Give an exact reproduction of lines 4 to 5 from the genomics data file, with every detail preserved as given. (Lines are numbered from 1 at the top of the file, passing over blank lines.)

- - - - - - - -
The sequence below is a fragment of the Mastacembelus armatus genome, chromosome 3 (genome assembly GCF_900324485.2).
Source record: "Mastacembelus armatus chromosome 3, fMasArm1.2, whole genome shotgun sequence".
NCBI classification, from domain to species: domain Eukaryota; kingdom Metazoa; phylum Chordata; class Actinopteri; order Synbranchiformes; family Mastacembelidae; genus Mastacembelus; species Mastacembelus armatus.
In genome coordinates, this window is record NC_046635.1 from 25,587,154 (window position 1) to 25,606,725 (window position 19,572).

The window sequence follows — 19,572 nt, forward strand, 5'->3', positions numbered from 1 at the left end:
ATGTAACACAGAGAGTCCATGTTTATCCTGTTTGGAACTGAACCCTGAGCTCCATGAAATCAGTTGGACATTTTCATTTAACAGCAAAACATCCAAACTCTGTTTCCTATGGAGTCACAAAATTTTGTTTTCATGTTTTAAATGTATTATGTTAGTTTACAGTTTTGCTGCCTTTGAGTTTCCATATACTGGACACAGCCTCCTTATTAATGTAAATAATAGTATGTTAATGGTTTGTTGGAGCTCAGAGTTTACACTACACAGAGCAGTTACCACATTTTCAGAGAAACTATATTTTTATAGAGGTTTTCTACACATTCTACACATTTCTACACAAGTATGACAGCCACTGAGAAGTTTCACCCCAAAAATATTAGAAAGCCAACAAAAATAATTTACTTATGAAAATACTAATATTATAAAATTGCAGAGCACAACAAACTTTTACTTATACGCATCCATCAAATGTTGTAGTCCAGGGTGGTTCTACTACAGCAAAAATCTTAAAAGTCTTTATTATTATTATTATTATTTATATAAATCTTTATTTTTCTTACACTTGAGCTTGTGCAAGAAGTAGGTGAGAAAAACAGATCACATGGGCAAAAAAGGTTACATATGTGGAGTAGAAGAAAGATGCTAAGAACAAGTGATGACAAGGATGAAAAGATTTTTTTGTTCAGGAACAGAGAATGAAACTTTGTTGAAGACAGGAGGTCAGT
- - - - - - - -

In genome coordinates, this window is record NC_046635.1 from 25,587,154 (window position 1) to 25,606,725 (window position 19,572).

The window sequence follows — 19,572 nt, forward strand, 5'->3', positions numbered from 1 at the left end: